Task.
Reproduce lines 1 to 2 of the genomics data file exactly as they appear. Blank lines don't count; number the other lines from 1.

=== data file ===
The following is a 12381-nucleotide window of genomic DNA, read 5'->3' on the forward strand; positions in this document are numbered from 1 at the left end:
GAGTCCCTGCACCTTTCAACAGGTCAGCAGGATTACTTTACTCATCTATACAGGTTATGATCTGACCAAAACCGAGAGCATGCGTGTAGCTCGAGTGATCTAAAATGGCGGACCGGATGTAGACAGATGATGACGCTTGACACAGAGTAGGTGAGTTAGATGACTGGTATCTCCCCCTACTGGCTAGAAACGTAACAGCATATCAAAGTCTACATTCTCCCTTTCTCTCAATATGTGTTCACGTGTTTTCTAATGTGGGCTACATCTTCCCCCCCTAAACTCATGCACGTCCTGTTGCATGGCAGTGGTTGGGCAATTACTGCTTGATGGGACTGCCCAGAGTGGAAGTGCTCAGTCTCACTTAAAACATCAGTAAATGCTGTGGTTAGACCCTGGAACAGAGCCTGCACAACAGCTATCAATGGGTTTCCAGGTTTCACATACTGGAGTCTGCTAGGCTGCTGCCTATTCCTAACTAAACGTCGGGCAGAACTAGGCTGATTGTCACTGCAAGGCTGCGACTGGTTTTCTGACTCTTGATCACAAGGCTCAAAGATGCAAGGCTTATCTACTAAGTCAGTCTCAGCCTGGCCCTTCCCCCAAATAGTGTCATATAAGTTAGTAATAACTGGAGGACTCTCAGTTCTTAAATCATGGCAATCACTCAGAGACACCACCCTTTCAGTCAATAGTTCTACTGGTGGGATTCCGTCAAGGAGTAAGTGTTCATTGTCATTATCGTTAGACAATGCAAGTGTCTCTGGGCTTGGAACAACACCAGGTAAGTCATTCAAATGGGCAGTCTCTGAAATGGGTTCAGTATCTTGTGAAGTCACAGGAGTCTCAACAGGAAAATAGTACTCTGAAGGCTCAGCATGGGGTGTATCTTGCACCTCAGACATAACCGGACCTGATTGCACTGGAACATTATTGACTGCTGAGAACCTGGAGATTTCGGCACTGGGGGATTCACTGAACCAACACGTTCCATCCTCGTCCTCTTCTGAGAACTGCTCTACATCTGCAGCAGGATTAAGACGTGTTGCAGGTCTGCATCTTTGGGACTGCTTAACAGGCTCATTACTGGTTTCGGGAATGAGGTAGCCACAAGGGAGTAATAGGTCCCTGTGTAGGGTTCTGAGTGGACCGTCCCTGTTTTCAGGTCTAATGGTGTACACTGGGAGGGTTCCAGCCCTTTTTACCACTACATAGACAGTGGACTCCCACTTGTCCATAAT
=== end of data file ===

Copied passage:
The following is a 12381-nucleotide window of genomic DNA, read 5'->3' on the forward strand; positions in this document are numbered from 1 at the left end:
GAGTCCCTGCACCTTTCAACAGGTCAGCAGGATTACTTTACTCATCTATACAGGTTATGATCTGACCAAAACCGAGAGCATGCGTGTAGCTCGAGTGATCTAAAATGGCGGACCGGATGTAGACAGATGATGACGCTTGACACAGAGTAGGTGAGTTAGATGACTGGTATCTCCCCCTACTGGCTAGAAACGTAACAGCATATCAAAGTCTACATTCTCCCTTTCTCTCAATATGTGTTCACGTGTTTTCTAATGTGGGCTACATCTTCCCCCCCTAAACTCATGCACGTCCTGTTGCATGGCAGTGGTTGGGCAATTACTGCTTGATGGGACTGCCCAGAGTGGAAGTGCTCAGTCTCACTTAAAACATCAGTAAATGCTGTGGTTAGACCCTGGAACAGAGCCTGCACAACAGCTATCAATGGGTTTCCAGGTTTCACATACTGGAGTCTGCTAGGCTGCTGCCTATTCCTAACTAAACGTCGGGCAGAACTAGGCTGATTGTCACTGCAAGGCTGCGACTGGTTTTCTGACTCTTGATCACAAGGCTCAAAGATGCAAGGCTTATCTACTAAGTCAGTCTCAGCCTGGCCCTTCCCCCAAATAGTGTCATATAAGTTAGTAATAACTGGAGGACTCTCAGTTCTTAAATCATGGCAATCACTCAGAGACACCACCCTTTCAGTCAATAGTTCTACTGGTGGGATTCCGTCAAGGAGTAAGTGTTCATTGTCATTATCGTTAGACAATGCAAGTGTCTCTGGGCTTGGAACAACACCAGGTAAGTCATTCAAATGGGCAGTCTCTGAAATGGGTTCAGTATCTTGTGAAGTCACAGGAGTCTCAACAGGAAAATAGTACTCTGAAGGCTCAGCATGGGGTGTATCTTGCACCTCAGACATAACCGGACCTGATTGCACTGGAACATTATTGACTGCTGAGAACCTGGAGATTTCGGCACTGGGGGATTCACTGAACCAACACGTTCCATCCTCGTCCTCTTCTGAGAACTGCTCTACATCTGCAGCAGGATTAAGACGTGTTGCAGGTCTGCATCTTTGGGACTGCTTAACAGGCTCATTACTGGTTTCGGGAATGAGGTAGCCACAAGGGAGTAATAGGTCCCTGTGTAGGGTTCTGAGTGGACCGTCCCTGTTTTCAGGTCTAATGGTGTACACTGGGAGGGTTCCAGCCCTTTTTACCACTACATAGACAGTGGACTCCCACTTGTCCATAAT